Word of the Day: Kaftorim / Cute as a Button in Your Ear

And why 'button surgery' can improve the kid's hearing.

Send in e-mailSend in e-mail
Send in e-mailSend in e-mail

You may have heard that you’re not supposed to put anything smaller than your elbow in your ear, but surgeons regularly insert something into children’s ears that one might have thought they’d be busier trying to remove: kaftorim – which most Israelis figure means "buttons".

And it does, in day-to-day Hebrew. But to Israeli doctors, kaftorim also refer to ear tubes - hollow plastic spools used to drain excess fluid from the ears, to prevent infection and improve hearing.

In British English the tubes are called “grommets,” which, in an earless context, are rings used to strengthen small holes in cloth or leather.

Here in Israel, the tubes are inserted into the ear during “button surgery,” or nitu’ah kaftorim.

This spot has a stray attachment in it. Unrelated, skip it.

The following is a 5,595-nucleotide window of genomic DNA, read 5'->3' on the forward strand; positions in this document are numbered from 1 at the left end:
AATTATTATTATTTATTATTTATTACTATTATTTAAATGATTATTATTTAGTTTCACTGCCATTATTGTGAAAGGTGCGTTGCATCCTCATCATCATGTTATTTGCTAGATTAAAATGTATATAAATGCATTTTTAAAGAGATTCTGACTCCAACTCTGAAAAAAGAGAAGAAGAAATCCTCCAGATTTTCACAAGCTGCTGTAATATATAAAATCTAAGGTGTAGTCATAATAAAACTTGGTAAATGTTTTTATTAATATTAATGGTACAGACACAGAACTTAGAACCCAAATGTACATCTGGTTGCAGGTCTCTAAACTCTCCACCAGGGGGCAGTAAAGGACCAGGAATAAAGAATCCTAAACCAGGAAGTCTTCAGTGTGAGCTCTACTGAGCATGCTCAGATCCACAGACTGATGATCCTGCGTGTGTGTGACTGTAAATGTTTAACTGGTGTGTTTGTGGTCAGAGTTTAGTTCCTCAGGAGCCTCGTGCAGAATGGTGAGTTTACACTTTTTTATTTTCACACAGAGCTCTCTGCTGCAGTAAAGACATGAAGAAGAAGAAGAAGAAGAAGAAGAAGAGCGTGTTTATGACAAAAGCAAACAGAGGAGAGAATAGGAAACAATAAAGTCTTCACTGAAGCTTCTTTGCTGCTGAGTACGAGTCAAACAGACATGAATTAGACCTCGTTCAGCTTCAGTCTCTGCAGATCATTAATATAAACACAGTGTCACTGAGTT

Just keep in mind that while the surgery may improve your child’s hearing, any words of wisdom you attempt to convey will almost certainly continue to go in one ear (tube) and out the other. No matter how button-cute your kids are.

To contact Shoshana Kordova with column suggestions or other word-related comments, email her at shoshanakordova@gmail.com. For previous Word of the Day columns, go to: www.haaretz.com/news/features/word-of-the-day.

What most Israelis figure "kaftorim" mean.Credit: Wikimedia Commons
Bet the ear, nose & throat specialists wished kids looked like this.Credit: Wikimedia Commons

Click the alert icon to follow topics: